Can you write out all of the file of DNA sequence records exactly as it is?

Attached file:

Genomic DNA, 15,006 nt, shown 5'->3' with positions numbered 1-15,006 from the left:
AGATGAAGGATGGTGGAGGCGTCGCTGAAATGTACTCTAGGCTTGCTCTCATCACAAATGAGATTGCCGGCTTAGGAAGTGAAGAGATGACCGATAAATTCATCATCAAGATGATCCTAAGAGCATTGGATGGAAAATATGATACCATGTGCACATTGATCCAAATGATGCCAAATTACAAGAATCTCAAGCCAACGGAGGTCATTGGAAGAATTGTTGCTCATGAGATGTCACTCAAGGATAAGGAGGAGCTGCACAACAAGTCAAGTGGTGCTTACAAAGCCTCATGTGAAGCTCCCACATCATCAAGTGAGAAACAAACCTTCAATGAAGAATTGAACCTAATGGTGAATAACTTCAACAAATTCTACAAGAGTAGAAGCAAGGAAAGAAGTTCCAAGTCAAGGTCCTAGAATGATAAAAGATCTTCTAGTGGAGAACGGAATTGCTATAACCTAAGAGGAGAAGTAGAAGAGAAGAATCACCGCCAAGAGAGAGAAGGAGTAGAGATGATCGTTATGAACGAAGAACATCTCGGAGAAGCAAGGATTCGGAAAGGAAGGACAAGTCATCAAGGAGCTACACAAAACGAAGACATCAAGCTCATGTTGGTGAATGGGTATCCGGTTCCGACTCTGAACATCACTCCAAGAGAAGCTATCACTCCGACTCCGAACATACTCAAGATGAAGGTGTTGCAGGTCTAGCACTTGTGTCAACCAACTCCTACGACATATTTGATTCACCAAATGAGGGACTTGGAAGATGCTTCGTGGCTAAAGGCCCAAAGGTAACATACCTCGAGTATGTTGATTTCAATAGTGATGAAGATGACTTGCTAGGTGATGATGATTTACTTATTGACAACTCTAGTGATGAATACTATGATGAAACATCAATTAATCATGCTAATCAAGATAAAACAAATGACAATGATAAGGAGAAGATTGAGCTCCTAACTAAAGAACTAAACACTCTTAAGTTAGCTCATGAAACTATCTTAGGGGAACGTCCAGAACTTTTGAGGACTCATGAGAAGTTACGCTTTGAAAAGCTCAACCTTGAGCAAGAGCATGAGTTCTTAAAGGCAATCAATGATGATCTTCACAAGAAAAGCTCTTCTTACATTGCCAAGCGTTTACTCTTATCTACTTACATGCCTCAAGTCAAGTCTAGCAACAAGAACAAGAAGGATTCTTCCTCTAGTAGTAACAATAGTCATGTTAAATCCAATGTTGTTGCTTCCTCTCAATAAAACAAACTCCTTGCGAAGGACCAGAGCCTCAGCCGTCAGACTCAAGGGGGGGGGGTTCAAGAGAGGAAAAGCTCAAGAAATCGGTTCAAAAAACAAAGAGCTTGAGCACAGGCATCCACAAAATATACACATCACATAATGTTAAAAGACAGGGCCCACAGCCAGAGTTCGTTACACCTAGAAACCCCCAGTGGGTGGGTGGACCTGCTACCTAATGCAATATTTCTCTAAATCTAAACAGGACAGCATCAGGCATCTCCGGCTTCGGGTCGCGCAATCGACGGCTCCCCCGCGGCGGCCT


Genomic DNA, 15,006 nt, shown 5'->3' with positions numbered 1-15,006 from the left:
AGATGAAGGATGGTGGAGGCGTCGCTGAAATGTACTCTAGGCTTGCTCTCATCACAAATGAGATTGCCGGCTTAGGAAGTGAAGAGATGACCGATAAATTCATCATCAAGATGATCCTAAGAGCATTGGATGGAAAATATGATACCATGTGCACATTGATCCAAATGATGCCAAATTACAAGAATCTCAAGCCAACGGAGGTCATTGGAAGAATTGTTGCTCATGAGATGTCACTCAAGGATAAGGAGGAGCTGCACAACAAGTCAAGTGGTGCTTACAAAGCCTCATGTGAAGCTCCCACATCATCAAGTGAGAAACAAACCTTCAATGAAGAATTGAACCTAATGGTGAATAACTTCAACAAATTCTACAAGAGTAGAAGCAAGGAAAGAAGTTCCAAGTCAAGGTCCTAGAATGATAAAAGATCTTCTAGTGGAGAACGGAATTGCTATAACCTAAGAGGAGAAGTAGAAGAGAAGAATCACCGCCAAGAGAGAGAAGGAGTAGAGATGATCGTTATGAACGAAGAACATCTCGGAGAAGCAAGGATTCGGAAAGGAAGGACAAGTCATCAAGGAGCTACACAAAACGAAGACATCAAGCTCATGTTGGTGAATGGGTATCCGGTTCCGACTCTGAACATCACTCCAAGAGAAGCTATCACTCCGACTCCGAACATACTCAAGATGAAGGTGTTGCAGGTCTAGCACTTGTGTCAACCAACTCCTACGACATATTTGATTCACCAAATGAGGGACTTGGAAGATGCTTCGTGGCTAAAGGCCCAAAGGTAACATACCTCGAGTATGTTGATTTCAATAGTGATGAAGATGACTTGCTAGGTGATGATGATTTACTTATTGACAACTCTAGTGATGAATACTATGATGAAACATCAATTAATCATGCTAATCAAGATAAAACAAATGACAATGATAAGGAGAAGATTGAGCTCCTAACTAAAGAACTAAACACTCTTAAGTTAGCTCATGAAACTATCTTAGGGGAACGTCCAGAACTTTTGAGGACTCATGAGAAGTTACGCTTTGAAAAGCTCAACCTTGAGCAAGAGCATGAGTTCTTAAAGGCAATCAATGATGATCTTCACAAGAAAAGCTCTTCTTACATTGCCAAGCGTTTACTCTTATCTACTTACATGCCTCAAGTCAAGTCTAGCAACAAGAACAAGAAGGATTCTTCCTCTAGTAGTAACAATAGTCATGTTAAATCCAATGTTGTTGCTTCCTCTCAATAAAACAAACTCCTTGCGAAGGACCAGAGCCTCAGCCGTCAGACTCAAGGGGGGGGGGTTCAAGAGAGGAAAAGCTCAAGAAATCGGTTCAAAAAACAAAGAGCTTGAGCACAGGCATCCACAAAATATACACATCACATAATGTTAAAAGACAGGGCCCACAGCCAGAGTTCGTTACACCTAGAAACCCCCAGTGGGTGGGTGGACCTGCTACCTAATGCAATATTTCTCTAAATCTAAACAGGACAGCATCAGGCATCTCCGGCTTCGGGTCGCGCAATCGACGGCTCCCCCGCGGCGGCCT